An air of cautious optimism prevails in the capital markets as we head into 2017, which should have positive implications for both banks and technology.
Following the Brexit vote, in October 2016 Prime Minister May and the new Brexit secretary confirmed their intention to trigger Article 50 of the Treaty on European Union before the end of March 2017, starting the clock on a two-year process of leaving the European Union. This article comprehensively sets out the issues for CCPs around Europe.
Over the past 20 years the investment management industry, and specifically hedge funds, has achieved tremendous growth. As assets under management increased, so did diversification in strategies and investments. During that time investors have become very sophisticated in their selection of investments as well as the operational due diligence process. This growth and sophistication has reinforced the critical role of operational executives, and their teams’ responsibility to effectively manage the operational infrastructure. These are the people, functions and technology that are an integral part of keeping these firms thriving.
We propose a model for the credit and liquidity risks faced by clearing members of Central Counterparty Clearing houses (CCPs). This model aims to capture the features of: gap risk; feedback between clearing member default, market volatility and margining requirements; the different risks faced by various types of market participant and the changes in margining re- quirements a clearing member faces as the system evolves. By considering the entire network of CCPs and clearing members, we investigate the distribution of losses to default fund con- tributions and contingent liquidity requirements for each clearing member; further, we identify wrong-way risks between defaults of clearing members and market turbulence.
The second most important topic to PTF survey respondents was trade reporting and we are pleased to announce the next working group for the Post Trade Forum on this exact topic.
Firms use Validate.Trade to test reporting software to reduce the cost and risk of change to pre-validate trade reports before they fail at the ARM, TR or SDR resulting in better control and compliance!
Users have been voting with their clicks as to the most interesting articles, and we've developed a list to show you which 30 articles have been the most popular. This list is as-of January 1st, and shows our all time most viewed articles. We've also provided a list of our most popular articles in November & December 2016, and will continue to update these lists.
For many, today is the first working day of 2017, which is also the original start date of MiFID II, before it was delayed by a year. With an eventful year behind us, what can we expect in the coming months, both on paper and in reality?
Thank you to our readers, contributors and sponsors during 2016.
New into the chart in this edition is BME and Shanghai clearing. BME covers rate swaps, OIS and FRAs, Shanghai cover rate swaps. Leaving the chart is SwapClear LLC, reported as wound down in the last edition. Overall most CCPs have gained notional, with reductions in IRS at CME and SwapClear, assumed to be a result of compressing gross notional to reduce capital requirements. If you take out the figures in Rates from CME and SwapClear, the total increase in cleared interest rate products is $6.5trn, a big increase, showing that the market continues to turn over large amounts of rate risk globally.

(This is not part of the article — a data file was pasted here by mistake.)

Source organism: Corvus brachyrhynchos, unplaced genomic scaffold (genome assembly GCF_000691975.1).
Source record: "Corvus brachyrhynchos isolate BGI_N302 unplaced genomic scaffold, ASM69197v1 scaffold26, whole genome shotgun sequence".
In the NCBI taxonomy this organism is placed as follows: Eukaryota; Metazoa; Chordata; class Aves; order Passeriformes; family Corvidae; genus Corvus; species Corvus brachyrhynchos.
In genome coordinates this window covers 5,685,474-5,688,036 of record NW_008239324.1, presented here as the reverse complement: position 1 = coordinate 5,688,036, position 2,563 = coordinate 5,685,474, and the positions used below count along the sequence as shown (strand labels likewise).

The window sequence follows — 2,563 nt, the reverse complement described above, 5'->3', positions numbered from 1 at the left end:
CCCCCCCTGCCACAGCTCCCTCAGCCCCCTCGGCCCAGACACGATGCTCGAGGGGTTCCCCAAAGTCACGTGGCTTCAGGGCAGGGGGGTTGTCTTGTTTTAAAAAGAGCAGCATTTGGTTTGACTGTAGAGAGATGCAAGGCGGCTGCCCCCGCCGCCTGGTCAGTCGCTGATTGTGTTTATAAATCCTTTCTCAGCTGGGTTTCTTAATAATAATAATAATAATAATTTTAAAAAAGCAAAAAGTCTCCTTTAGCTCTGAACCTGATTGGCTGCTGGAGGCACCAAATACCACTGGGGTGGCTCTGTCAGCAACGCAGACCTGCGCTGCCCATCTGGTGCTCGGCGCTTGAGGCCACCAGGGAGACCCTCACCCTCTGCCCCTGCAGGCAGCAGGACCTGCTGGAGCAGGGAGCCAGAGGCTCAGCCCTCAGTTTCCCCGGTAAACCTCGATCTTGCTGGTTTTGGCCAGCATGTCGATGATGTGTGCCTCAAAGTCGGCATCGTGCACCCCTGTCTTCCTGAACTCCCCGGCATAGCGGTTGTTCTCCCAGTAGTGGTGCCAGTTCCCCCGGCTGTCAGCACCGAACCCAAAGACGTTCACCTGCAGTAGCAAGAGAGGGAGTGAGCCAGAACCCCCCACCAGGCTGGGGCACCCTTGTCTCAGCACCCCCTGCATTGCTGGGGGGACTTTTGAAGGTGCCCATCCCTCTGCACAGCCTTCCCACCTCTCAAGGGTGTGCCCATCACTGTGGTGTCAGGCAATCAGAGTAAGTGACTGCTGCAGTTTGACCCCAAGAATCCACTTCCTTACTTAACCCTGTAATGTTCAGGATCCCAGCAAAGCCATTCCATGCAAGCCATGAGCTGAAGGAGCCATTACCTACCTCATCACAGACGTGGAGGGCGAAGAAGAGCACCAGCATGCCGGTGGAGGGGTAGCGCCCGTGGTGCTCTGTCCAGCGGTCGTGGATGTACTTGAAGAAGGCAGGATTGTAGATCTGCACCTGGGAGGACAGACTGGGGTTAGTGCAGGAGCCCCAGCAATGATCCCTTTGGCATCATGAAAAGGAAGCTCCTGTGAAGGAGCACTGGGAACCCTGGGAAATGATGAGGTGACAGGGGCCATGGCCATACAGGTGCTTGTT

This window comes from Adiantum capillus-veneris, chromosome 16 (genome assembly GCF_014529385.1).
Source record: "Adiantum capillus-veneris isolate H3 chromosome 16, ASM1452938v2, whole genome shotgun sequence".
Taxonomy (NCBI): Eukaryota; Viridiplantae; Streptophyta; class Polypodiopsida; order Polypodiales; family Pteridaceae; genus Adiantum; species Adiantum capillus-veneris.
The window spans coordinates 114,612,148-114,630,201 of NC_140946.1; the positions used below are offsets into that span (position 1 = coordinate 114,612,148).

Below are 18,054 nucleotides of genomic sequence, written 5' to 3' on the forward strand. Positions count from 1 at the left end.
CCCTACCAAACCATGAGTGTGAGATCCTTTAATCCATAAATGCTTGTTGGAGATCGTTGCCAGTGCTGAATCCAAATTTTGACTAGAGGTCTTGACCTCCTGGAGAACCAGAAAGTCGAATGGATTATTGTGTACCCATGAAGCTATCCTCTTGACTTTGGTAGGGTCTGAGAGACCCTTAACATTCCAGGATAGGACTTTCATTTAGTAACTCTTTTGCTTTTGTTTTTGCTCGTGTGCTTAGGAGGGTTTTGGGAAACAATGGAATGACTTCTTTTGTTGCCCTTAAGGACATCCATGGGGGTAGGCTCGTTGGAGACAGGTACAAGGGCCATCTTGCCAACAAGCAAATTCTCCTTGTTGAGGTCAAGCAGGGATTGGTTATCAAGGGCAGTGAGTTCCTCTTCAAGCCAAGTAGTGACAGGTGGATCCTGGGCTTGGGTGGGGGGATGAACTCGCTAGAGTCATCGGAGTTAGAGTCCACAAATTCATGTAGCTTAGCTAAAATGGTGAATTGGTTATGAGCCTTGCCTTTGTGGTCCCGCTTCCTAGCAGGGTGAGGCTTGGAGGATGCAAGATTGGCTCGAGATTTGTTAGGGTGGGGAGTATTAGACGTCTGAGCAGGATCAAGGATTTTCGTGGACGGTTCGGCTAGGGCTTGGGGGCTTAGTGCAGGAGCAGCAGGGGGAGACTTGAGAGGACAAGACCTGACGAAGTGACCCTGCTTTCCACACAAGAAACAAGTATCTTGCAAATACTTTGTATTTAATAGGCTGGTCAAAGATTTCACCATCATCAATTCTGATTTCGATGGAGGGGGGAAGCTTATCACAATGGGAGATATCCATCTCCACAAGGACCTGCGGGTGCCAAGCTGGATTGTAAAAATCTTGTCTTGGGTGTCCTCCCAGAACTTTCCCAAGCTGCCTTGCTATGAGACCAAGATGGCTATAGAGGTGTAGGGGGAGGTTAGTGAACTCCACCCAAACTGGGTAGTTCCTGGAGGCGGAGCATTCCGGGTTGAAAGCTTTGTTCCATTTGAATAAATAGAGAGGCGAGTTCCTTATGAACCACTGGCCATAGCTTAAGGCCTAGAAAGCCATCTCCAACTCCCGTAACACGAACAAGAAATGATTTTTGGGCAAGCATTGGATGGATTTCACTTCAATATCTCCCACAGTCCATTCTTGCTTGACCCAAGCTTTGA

Bank Underground is about to take a hard-earned festive break. But before the blog goes off on its Christmas holidays, it’s time for the now annual tradition of the Bank Underground Christmas Quiz. Test your knowledge on our ten festive themed q
Did you know that a group of senior buy- and sell-side people meet in private each year to freely debate the state of the OTC market, and hear from regulators on the future direction of regulations?
CCPs were recently introduced for standard derivatives to remove counter-party risk from trades. Should the buyer or seller default, then the CCP will take over his trade commitment. CCPs thus effectively insure counter-party risk. Traders are therefore expected to continue to trade at times of elevated counter-party risk. A liquidity dry-up is thus avoided and, with it, the potential for an all-out crisis.
Bill: The ClarusFT article covers the fine detail of intra-day topups to SwapClear and why timing changes were necessary. If you have never looked at the detail of intraday margin calls then this is the article to read.
by Alan McIntyre
The December 8, 2016 Article in TheTradeNews entitled “Out Of The Shadows” keys in on the impact of MiFD II reporting that will be felt by Buy Side firms that have been reliant on Delegated Reporting under EMIR.
This is the second white paper in our series addressing the margining and collateral challenges facing the banking industry. The first paper examined the regulatory timelines and emerging vendor utility ecosystem. In this paper we look at potential disruption to the business operating model facing sell-side and buy-side firms caused by BCBS/IOSCO regulations relating to the margining of non-cleared OTC derivatives. We provide a framework for understanding which areas will be impacted and suggest an approach for planning your response.
Those of you who have come to an ISDA conference, read our comment letters or, indeed, read this blog over the past several years know that cross-border harmonization matters a lot to us and our members.
Clarus tools calculate margin under LCH, CME and ISDA SIMM™. It is a natural question to compare the three models. There are interesting differences across currencies and tenors. We find that SIMM is up to 37% higher than at a CCP. At last….!
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